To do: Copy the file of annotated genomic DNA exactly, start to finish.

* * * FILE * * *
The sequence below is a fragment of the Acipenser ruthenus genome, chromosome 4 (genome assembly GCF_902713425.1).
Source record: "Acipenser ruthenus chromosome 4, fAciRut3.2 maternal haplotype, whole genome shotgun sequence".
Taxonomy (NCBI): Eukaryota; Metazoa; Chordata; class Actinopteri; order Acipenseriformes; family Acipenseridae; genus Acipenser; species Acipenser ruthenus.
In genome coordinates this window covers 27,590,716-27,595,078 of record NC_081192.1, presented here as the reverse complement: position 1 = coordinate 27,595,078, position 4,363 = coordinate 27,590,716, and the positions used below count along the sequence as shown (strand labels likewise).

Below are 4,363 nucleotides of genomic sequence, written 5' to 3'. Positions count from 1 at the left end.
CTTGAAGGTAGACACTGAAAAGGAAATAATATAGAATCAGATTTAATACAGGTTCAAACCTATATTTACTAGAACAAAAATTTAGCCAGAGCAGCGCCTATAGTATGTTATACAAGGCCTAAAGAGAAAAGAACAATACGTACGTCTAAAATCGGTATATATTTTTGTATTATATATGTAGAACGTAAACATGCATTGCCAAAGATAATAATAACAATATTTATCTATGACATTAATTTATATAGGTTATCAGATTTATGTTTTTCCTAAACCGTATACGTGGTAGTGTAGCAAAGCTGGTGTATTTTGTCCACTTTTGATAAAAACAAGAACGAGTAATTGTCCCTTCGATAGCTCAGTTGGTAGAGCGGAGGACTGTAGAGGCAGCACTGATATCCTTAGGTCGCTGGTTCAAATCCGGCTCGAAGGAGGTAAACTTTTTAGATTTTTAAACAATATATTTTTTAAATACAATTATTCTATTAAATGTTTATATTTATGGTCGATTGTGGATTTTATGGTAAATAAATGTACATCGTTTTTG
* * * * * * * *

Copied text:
The sequence below is a fragment of the Acipenser ruthenus genome, chromosome 4 (genome assembly GCF_902713425.1).
Source record: "Acipenser ruthenus chromosome 4, fAciRut3.2 maternal haplotype, whole genome shotgun sequence".
Taxonomy (NCBI): Eukaryota; Metazoa; Chordata; class Actinopteri; order Acipenseriformes; family Acipenseridae; genus Acipenser; species Acipenser ruthenus.
In genome coordinates this window covers 27,590,716-27,595,078 of record NC_081192.1, presented here as the reverse complement: position 1 = coordinate 27,595,078, position 4,363 = coordinate 27,590,716, and the positions used below count along the sequence as shown (strand labels likewise).

Below are 4,363 nucleotides of genomic sequence, written 5' to 3'. Positions count from 1 at the left end.
CTTGAAGGTAGACACTGAAAAGGAAATAATATAGAATCAGATTTAATACAGGTTCAAACCTATATTTACTAGAACAAAAATTTAGCCAGAGCAGCGCCTATAGTATGTTATACAAGGCCTAAAGAGAAAAGAACAATACGTACGTCTAAAATCGGTATATATTTTTGTATTATATATGTAGAACGTAAACATGCATTGCCAAAGATAATAATAACAATATTTATCTATGACATTAATTTATATAGGTTATCAGATTTATGTTTTTCCTAAACCGTATACGTGGTAGTGTAGCAAAGCTGGTGTATTTTGTCCACTTTTGATAAAAACAAGAACGAGTAATTGTCCCTTCGATAGCTCAGTTGGTAGAGCGGAGGACTGTAGAGGCAGCACTGATATCCTTAGGTCGCTGGTTCAAATCCGGCTCGAAGGAGGTAAACTTTTTAGATTTTTAAACAATATATTTTTTAAATACAATTATTCTATTAAATGTTTATATTTATGGTCGATTGTGGATTTTATGGTAAATAAATGTACATCGTTTTTG